Bannon signs off on amateur MMA career with Cage Legacy title win
SHAUNA Bannon has signed off on her amateur mixed-martial arts career with a TKO victory over Shanelle Dyer to seize the Cage Legacy Flyweight title.
The Springfield native’s victory helped mark a great weekend for Holohan Martial Arts, with Sarah Carney claiming gold at the Brazillian Jiu Jitsu Dutch Open.
Carney, who is a Rossfield native, travelled to Holland for the competition and topped the podium after winning her first match by short choke and second on point respectively.
The Holohan MA pair are training partners, with Carney flying home to watch Bannon compete for the title at Cage Legacy 14 at the Pilot Hotel in Ashbourne, Co Meath.
In three, three-minute rounds, Bannon, who is now set to turn professional, worked her way into the contest to eventually card the win against her English counterpart inside the cage.
The 28-year-old landed a well-timed head kick to drop Dyer in the first round and followed her to the mat, ending the round with some heavy ground-and-pound.
After surviving the first, Dyer started to land much more successfully in the second round before succumbing to a late takedown.
In the final round, Bannon flexed her full range of mixed martial arts abilities, perfectly executing another level-change before passing guard and laying down fire to force a TKO stoppage.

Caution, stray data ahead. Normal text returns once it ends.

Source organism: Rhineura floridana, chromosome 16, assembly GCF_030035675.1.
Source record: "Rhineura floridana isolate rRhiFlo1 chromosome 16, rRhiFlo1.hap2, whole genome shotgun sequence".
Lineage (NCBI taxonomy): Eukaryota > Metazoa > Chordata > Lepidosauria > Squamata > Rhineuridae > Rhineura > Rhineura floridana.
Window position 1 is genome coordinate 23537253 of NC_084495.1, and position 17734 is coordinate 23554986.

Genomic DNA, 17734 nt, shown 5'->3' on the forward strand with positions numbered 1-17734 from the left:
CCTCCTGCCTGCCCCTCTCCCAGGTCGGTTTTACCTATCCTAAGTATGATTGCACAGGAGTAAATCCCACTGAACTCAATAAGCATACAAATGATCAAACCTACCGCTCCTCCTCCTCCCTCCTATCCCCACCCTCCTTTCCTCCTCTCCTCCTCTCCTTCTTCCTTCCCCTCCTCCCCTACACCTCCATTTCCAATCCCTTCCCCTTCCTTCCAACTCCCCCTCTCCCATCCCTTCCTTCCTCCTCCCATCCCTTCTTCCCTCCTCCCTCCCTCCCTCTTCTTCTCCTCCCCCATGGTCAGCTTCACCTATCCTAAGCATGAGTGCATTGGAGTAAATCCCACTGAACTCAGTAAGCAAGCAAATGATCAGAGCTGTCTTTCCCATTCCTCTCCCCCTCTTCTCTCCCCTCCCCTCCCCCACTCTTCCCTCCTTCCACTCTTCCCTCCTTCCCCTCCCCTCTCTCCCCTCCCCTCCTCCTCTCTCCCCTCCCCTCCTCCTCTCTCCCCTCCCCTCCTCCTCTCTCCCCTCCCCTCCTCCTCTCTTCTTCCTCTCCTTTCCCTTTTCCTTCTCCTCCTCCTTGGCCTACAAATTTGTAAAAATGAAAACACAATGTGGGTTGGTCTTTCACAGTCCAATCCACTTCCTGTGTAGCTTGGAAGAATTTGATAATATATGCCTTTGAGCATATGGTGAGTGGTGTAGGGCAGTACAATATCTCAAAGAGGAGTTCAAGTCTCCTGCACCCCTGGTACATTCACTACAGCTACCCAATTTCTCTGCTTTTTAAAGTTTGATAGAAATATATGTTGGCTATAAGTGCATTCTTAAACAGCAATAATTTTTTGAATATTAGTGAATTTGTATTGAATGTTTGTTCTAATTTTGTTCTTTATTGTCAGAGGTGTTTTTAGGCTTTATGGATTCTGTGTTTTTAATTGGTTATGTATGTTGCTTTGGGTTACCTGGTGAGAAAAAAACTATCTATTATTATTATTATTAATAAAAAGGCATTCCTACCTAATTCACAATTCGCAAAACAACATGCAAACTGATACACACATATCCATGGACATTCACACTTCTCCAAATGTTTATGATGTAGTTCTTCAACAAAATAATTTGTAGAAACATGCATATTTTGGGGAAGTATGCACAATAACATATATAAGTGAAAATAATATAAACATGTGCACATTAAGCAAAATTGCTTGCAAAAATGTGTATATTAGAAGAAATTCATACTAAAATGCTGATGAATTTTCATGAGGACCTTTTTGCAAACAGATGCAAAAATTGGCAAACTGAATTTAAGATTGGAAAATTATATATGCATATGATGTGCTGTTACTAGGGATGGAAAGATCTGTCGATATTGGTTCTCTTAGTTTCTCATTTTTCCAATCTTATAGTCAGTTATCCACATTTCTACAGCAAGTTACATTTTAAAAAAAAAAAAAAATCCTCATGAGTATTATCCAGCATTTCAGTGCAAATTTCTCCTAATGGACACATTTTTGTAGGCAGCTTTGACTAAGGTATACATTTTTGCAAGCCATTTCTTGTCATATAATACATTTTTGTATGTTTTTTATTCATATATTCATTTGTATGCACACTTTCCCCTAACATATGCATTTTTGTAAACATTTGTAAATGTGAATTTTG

“It’s definitely a great ending to the year,” Bannon told The Echo.
“It still doesn’t feel real. Last night is just a total blur.
“I’ve fought abroad and I’ve fought up the north and I’ve never fought in front of a crowd like that. It was unreal, you feel the buzz in the room.”
Having ended the year 5-0 and with a record of 9-3 in the amateur ranks, Bannon has decided now is the perfect time to turn professional.
“I’ve made that transition to go pro now. I was planning on it last year, but then I got pregnant,” Bannon explains.
“During that year off I was watching much more than I would have had I been training.
“I’m always training, you could almost say I overtrain.
“But having that year really helped with my development because I couldn’t spar or have full contact, so I was able to absorb much more through watching and I developed in other ways.
“So when I went back training, I was much more structured in how I was approaching things and could focus my training and tailor it.
“I’m 9-3 now at amateur, I’ve gained loads of experience as an amateur and any mistake I could have made, I did as an amateur.
“I feel like I have the experience now that will stand to me as a professional.
“That’s my last amateur fight, I just decided that’s it, I’m turning pro.
“You have to have at least five pro fights before the UFC will take you on. So I’m planning on fighting at least five times over the next 18 months and then hopefully go into the UFC.”